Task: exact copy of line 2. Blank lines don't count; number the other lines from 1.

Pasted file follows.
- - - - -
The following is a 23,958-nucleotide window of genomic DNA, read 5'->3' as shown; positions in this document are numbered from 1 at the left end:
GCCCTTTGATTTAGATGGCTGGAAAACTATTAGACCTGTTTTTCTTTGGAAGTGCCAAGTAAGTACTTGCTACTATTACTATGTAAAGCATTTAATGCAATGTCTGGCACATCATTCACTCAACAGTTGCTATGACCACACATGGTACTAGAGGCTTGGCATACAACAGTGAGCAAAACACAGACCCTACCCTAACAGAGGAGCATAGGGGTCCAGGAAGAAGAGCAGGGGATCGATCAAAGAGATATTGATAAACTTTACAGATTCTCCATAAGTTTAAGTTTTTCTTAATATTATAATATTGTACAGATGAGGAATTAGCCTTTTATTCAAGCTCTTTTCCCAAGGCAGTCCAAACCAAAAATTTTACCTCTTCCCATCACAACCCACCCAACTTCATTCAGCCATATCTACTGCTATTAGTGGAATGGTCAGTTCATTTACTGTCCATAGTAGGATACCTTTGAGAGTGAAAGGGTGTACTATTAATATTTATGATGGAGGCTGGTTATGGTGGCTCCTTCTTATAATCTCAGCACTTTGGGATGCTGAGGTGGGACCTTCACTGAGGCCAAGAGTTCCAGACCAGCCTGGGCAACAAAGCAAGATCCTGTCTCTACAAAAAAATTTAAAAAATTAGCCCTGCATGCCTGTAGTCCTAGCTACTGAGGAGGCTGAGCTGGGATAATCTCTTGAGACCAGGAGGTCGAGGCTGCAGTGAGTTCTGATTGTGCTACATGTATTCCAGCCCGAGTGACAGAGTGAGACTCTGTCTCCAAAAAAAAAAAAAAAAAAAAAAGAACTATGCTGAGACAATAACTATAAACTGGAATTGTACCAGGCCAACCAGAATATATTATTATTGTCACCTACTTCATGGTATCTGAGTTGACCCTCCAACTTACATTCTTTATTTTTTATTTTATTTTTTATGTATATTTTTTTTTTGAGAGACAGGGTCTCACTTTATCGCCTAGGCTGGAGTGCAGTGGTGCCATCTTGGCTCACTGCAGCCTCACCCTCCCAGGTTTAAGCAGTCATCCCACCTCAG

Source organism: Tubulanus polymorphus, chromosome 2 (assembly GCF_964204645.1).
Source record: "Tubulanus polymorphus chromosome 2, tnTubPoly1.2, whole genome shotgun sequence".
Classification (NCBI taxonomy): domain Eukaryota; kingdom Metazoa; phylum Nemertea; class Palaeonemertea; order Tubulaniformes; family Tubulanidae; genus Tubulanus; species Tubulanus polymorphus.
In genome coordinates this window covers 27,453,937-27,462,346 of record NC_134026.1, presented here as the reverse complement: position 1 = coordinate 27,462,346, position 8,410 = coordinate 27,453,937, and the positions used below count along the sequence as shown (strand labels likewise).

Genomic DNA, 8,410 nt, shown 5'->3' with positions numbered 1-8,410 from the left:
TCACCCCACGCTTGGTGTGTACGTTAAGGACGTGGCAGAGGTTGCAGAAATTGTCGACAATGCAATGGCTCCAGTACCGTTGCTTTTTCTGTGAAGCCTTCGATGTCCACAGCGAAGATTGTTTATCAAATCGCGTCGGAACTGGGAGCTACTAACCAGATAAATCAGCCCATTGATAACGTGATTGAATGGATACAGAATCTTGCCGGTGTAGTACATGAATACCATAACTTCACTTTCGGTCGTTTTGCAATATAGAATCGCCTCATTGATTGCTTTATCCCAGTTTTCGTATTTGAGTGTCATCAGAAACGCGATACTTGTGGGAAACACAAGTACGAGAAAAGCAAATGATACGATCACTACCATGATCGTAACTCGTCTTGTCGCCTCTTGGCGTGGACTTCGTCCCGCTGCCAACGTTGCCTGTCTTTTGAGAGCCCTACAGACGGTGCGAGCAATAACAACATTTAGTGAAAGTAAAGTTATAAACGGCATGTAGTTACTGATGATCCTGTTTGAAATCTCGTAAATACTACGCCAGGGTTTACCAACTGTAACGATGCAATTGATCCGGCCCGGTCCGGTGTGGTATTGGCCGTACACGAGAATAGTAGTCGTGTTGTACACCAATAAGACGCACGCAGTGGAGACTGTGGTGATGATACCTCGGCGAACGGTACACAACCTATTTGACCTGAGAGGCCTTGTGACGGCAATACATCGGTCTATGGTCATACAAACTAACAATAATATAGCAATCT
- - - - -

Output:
GCCCTTTGATTTAGATGGCTGGAAAACTATTAGACCTGTTTTTCTTTGGAAGTGCCAAGTAAGTACTTGCTACTATTACTATGTAAAGCATTTAATGCAATGTCTGGCACATCATTCACTCAACAGTTGCTATGACCACACATGGTACTAGAGGCTTGGCATACAACAGTGAGCAAAACACAGACCCTACCCTAACAGAGGAGCATAGGGGTCCAGGAAGAAGAGCAGGGGATCGATCAAAGAGATATTGATAAACTTTACAGATTCTCCATAAGTTTAAGTTTTTCTTAATATTATAATATTGTACAGATGAGGAATTAGCCTTTTATTCAAGCTCTTTTCCCAAGGCAGTCCAAACCAAAAATTTTACCTCTTCCCATCACAACCCACCCAACTTCATTCAGCCATATCTACTGCTATTAGTGGAATGGTCAGTTCATTTACTGTCCATAGTAGGATACCTTTGAGAGTGAAAGGGTGTACTATTAATATTTATGATGGAGGCTGGTTATGGTGGCTCCTTCTTATAATCTCAGCACTTTGGGATGCTGAGGTGGGACCTTCACTGAGGCCAAGAGTTCCAGACCAGCCTGGGCAACAAAGCAAGATCCTGTCTCTACAAAAAAATTTAAAAAATTAGCCCTGCATGCCTGTAGTCCTAGCTACTGAGGAGGCTGAGCTGGGATAATCTCTTGAGACCAGGAGGTCGAGGCTGCAGTGAGTTCTGATTGTGCTACATGTATTCCAGCCCGAGTGACAGAGTGAGACTCTGTCTCCAAAAAAAAAAAAAAAAAAAAAAGAACTATGCTGAGACAATAACTATAAACTGGAATTGTACCAGGCCAACCAGAATATATTATTATTGTCACCTACTTCATGGTATCTGAGTTGACCCTCCAACTTACATTCTTTATTTTTTATTTTATTTTTTATGTATATTTTTTTTTTGAGAGACAGGGTCTCACTTTATCGCCTAGGCTGGAGTGCAGTGGTGCCATCTTGGCTCACTGCAGCCTCACCCTCCCAGGTTTAAGCAGTCATCCCACCTCAG